Dante Alighieri
Translated from Italian by Rein Raud

11 €


Considered by many to be the masterpiece of Dante's youth, New Life is the one of the finest poetical works, and the first example of the modern novel in Italian. At the age of nine, Dante met and fell in love with Beatrice. Although she died at an early age, she remained his lifelong muse. New Life is Dante's profound attempt both to reconcile the deep anguish he suffered after her loss, and also to capture something of her eternal beauty, seeing her as the universal figure of woman. Incorporating poems and prose, and indicative of Dante's remarkable linguistic style, New Life still remains one of the greatest works in the literature of love.


ISBN 978-9985-58-710-2
550 pages

Jumalik komöödia. Põrgu 
The Divine Comedy. The Hell (in Estonian)
Dante Alighieri
Translated by Harald Rajamets, commented by Ülar Ploom

12 €


The Divine Comedy (la Divina Commedia in Italian) is an epic poem written by Dante Alighieri between 1308 and his death in 1321. It is widely considered to be the preeminent work of Italian literature and is also seen as one of the greatest achievements of world literature. The poem's imaginative and allegorical vision of the afterlife is a culmination of the medieval world-view as it had evolved in the Western Church. It is divided into three parts: Inferno, Purgatorio, and Paradiso.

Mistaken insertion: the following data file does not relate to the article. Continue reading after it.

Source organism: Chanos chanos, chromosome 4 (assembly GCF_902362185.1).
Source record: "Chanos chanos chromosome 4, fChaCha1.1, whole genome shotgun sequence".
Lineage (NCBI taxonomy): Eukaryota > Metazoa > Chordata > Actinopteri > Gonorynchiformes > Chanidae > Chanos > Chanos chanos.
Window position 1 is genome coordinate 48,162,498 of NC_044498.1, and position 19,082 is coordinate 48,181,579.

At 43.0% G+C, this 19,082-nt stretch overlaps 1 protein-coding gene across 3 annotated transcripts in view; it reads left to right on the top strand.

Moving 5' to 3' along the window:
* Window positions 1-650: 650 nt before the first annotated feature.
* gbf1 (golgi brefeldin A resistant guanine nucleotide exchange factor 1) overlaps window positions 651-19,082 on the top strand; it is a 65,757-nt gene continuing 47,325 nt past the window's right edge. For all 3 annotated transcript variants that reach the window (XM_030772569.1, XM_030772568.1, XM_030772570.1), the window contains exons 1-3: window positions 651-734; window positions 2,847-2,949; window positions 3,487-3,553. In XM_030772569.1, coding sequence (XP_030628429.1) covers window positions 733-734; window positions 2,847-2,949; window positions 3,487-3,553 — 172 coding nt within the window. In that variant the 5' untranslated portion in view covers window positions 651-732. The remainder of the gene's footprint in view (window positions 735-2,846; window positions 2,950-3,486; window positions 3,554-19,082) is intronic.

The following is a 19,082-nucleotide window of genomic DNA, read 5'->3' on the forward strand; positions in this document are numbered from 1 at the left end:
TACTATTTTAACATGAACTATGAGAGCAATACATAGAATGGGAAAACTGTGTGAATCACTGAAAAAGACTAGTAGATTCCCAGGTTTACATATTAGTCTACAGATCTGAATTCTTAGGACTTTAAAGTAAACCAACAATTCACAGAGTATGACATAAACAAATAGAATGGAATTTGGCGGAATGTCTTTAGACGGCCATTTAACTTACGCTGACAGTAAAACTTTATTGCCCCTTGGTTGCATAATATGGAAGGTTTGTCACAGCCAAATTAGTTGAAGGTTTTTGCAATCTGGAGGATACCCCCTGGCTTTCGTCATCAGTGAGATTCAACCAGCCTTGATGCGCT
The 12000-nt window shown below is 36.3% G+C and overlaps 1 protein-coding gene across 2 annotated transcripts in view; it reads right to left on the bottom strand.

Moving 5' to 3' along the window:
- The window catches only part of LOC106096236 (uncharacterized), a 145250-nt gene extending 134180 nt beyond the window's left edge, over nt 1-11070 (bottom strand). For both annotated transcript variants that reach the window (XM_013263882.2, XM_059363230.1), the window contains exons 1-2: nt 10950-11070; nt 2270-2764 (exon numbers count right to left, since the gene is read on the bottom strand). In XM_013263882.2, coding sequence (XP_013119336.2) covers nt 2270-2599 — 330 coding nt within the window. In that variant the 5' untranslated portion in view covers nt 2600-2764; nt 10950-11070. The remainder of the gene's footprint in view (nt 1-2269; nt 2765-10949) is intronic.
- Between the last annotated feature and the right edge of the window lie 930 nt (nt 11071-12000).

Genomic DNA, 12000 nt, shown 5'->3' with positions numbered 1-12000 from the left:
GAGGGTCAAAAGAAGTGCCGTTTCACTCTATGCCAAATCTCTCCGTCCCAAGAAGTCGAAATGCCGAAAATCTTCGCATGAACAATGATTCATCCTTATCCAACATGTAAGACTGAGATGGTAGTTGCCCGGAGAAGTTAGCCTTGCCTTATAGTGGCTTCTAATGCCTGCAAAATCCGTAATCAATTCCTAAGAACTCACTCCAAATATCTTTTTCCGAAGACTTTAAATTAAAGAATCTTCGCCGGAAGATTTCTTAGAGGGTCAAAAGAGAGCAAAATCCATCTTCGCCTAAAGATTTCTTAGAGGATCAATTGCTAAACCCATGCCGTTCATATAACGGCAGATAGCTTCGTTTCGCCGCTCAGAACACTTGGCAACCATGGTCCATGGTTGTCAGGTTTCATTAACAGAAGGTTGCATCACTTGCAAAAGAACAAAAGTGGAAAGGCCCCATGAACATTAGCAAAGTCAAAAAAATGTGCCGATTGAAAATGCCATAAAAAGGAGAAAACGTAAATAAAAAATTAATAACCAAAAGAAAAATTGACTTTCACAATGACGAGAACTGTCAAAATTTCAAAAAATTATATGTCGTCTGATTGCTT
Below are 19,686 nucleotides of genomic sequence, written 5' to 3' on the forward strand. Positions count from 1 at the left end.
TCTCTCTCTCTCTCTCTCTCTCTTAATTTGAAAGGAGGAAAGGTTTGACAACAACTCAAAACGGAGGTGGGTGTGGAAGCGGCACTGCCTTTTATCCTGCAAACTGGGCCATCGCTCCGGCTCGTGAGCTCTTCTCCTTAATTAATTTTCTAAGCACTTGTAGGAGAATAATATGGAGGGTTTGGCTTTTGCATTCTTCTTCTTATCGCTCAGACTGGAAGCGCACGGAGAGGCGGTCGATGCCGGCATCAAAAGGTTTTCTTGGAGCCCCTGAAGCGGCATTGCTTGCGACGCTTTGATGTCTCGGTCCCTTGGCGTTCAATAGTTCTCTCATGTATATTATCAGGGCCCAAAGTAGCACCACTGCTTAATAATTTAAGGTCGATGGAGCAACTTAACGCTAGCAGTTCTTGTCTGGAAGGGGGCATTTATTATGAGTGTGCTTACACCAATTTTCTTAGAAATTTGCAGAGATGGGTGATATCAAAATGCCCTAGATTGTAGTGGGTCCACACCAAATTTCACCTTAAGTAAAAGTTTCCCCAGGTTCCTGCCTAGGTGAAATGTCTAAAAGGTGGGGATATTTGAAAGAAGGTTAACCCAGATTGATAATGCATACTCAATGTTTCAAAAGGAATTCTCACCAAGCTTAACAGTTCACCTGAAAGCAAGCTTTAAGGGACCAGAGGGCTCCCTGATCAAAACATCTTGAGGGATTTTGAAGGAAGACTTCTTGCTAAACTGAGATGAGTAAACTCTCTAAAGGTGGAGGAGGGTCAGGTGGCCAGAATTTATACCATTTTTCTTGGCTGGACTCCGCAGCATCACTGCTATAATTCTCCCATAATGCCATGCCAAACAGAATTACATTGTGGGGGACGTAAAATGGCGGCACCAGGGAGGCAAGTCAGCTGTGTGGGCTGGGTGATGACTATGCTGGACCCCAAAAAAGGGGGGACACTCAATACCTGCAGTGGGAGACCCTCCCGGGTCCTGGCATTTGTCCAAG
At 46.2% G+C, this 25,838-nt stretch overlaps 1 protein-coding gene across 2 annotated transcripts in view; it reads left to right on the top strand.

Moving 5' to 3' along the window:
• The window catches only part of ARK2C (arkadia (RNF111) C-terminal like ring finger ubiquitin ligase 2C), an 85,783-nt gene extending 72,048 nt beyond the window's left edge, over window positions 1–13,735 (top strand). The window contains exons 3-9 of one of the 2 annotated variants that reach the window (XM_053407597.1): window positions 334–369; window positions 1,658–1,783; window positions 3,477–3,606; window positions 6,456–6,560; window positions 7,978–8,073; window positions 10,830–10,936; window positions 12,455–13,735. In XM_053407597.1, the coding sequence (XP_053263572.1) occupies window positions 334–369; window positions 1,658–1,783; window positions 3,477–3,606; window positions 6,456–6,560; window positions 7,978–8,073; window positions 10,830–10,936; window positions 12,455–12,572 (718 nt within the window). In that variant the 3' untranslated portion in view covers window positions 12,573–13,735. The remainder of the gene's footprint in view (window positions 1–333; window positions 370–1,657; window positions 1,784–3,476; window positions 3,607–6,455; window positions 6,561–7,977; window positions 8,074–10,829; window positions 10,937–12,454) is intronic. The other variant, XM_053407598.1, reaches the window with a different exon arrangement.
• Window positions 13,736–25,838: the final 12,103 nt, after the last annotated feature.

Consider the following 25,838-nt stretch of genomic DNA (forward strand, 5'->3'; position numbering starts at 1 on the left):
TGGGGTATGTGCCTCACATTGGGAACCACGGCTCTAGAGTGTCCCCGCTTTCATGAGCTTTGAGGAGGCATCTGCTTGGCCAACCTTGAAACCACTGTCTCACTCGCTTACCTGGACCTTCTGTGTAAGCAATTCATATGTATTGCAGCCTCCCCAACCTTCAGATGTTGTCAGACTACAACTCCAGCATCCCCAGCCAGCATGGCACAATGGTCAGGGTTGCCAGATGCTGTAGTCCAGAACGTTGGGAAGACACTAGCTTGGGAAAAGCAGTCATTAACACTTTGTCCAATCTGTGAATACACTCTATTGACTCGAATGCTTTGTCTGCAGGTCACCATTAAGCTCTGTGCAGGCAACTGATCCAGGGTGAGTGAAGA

Hell (Inferno, 1314) is the first and the most highly regarded section of Dante’s chef d’oeuvre. On the surface, the poem describes Dante's travels through Hell, Purgatory, and Heaven, but on a deeper level, it is an allegorical representation of the soul's journey towards God. Dante draws on medieval Christian theology and philosophy, especially the writings of Thomas Aquinas.
Originally, the work was simply titled Commedia, but it was later christened Divina by Giovanni Boccaccio.
In 1910, V.G. Ridala made the first attempt to translate Dante’s Hell into Estonian. J. Semper took over the work in 1939, but the times were not favourable for translation. Harald Rajamets began his translation of Dante’s Hell at the beginning of the sixties, and now the result of 30 years of dedicated labour has finally been published.